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Alaskacephale

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alaskacephale

Alaskacephale (Eduardo Camarga)

Name:

Alaskacephale (Greek for "Alaskan head"); pronounced ah-LASS-kah-SEFF-ah-lee

Habitat:

Woodlands of western U.S.

Historical Period:

Late Cretaceous (80-70 million years ago)

Size and Weight:

About eight feet long and 500 pounds

Diet:

Plants

Distinguishing Characteristics:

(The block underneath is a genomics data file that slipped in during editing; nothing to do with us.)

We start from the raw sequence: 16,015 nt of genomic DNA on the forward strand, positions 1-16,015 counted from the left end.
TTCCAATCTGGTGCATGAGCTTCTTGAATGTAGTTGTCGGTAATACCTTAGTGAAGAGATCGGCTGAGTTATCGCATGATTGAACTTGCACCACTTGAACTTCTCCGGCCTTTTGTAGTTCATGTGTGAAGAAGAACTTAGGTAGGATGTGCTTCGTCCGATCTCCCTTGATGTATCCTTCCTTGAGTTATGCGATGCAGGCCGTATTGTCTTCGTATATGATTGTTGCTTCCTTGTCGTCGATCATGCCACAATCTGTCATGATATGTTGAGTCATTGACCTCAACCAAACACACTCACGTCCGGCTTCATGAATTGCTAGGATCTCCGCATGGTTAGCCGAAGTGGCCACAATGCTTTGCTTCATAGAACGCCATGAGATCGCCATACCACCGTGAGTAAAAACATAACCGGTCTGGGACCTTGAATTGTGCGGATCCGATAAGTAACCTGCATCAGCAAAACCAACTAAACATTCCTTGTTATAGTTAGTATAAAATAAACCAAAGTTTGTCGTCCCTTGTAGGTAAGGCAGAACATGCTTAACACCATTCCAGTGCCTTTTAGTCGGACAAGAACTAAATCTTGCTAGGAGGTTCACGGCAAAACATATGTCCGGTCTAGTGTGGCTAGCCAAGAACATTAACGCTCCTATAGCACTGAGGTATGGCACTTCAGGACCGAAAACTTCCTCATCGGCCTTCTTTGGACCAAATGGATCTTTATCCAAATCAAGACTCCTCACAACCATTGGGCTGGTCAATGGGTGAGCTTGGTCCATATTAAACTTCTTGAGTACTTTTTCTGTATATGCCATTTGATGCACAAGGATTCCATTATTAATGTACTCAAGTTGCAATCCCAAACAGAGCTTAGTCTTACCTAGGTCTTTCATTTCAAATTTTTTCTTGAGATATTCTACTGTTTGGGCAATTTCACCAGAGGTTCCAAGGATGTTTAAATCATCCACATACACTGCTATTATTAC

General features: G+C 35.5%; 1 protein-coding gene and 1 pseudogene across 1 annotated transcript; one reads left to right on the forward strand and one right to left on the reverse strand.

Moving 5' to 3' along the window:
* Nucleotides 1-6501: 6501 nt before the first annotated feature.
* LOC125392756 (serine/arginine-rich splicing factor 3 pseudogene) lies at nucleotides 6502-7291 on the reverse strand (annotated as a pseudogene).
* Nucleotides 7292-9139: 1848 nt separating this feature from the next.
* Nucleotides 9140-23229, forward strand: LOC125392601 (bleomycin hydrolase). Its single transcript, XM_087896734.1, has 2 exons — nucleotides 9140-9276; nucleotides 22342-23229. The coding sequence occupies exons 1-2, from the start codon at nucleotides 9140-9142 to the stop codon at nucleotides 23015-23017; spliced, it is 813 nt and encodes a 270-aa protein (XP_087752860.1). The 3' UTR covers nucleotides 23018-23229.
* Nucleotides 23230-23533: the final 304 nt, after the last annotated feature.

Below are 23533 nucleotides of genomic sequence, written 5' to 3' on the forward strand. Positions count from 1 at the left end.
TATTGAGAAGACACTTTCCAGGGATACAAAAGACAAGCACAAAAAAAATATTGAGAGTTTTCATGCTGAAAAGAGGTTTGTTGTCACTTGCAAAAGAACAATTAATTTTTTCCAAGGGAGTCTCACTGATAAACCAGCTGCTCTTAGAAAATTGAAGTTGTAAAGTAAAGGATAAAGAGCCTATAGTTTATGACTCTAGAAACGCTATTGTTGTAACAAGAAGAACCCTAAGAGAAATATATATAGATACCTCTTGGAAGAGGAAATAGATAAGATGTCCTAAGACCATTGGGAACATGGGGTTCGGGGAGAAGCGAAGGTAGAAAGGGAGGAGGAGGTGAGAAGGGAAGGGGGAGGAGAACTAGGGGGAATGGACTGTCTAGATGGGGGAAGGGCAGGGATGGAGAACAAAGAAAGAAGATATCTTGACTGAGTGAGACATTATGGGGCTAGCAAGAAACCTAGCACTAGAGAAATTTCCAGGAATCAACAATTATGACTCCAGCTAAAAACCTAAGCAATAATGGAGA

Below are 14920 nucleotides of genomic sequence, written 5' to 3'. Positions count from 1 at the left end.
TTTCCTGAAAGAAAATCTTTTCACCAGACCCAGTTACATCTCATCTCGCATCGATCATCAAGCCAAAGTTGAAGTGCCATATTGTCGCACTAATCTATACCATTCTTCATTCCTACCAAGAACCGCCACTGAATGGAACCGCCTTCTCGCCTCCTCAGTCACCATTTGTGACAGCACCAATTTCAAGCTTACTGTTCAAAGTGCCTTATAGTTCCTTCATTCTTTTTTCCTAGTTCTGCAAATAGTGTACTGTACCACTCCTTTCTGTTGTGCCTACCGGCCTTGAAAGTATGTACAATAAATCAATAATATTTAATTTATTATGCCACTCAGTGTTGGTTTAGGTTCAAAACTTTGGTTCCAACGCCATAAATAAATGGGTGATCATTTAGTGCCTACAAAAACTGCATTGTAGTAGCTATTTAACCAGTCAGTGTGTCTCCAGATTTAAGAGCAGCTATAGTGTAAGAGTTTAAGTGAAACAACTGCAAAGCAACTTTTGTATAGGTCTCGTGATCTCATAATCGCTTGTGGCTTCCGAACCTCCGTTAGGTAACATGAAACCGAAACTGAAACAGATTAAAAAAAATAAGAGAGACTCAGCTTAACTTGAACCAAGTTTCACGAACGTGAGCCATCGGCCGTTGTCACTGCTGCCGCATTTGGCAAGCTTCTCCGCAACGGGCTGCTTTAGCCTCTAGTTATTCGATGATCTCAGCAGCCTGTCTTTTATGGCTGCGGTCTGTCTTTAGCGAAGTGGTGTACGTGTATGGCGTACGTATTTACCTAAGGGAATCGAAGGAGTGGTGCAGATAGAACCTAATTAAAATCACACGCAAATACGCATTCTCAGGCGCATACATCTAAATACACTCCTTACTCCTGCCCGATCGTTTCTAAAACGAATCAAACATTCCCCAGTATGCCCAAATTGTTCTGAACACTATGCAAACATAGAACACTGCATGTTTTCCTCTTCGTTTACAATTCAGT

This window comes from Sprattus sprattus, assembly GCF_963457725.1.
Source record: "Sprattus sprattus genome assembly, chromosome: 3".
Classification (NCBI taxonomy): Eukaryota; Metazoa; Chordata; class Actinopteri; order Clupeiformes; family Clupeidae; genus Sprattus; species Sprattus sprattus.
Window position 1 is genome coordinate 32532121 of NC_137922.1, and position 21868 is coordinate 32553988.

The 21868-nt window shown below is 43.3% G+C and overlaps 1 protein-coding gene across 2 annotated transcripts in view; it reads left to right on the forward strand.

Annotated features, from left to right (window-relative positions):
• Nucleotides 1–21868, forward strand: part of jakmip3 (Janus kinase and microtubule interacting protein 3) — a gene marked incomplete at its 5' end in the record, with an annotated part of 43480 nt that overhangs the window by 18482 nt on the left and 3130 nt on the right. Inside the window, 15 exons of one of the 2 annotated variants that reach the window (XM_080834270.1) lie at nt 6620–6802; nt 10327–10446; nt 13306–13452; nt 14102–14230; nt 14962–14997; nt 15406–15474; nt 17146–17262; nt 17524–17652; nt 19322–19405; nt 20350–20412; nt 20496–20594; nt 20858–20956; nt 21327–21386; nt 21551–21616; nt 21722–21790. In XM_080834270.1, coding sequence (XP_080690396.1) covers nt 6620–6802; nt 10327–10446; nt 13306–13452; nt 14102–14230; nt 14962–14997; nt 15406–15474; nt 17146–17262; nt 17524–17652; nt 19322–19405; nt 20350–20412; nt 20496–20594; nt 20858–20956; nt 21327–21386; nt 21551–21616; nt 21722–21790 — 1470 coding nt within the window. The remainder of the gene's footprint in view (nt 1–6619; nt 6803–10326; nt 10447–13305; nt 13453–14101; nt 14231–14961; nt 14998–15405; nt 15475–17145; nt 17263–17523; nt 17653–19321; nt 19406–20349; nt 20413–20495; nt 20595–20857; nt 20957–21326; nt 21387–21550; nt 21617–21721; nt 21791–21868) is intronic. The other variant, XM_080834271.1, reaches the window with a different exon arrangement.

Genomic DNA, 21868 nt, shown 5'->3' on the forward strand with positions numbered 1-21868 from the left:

Moderate size; thick skull

 

About Alaskacephale:

One of the newer pachycephalosaurs (bone-headed dinosaurs) on the block, Alaskacephale was named in 2006 after the state of the U.S. where its incomplete skeleton was found. Originally thought be a species (or perhaps a juvenile) of Pachycephalosaurus, it was later "diagnosed" as belonging to its own genus based on slight variations in its skeletal structure. Like other pachycephalosaurs, Alaskacephale was equipped with an unusually thick skull, with which (presumably) males butted one another for the right to mate with females.

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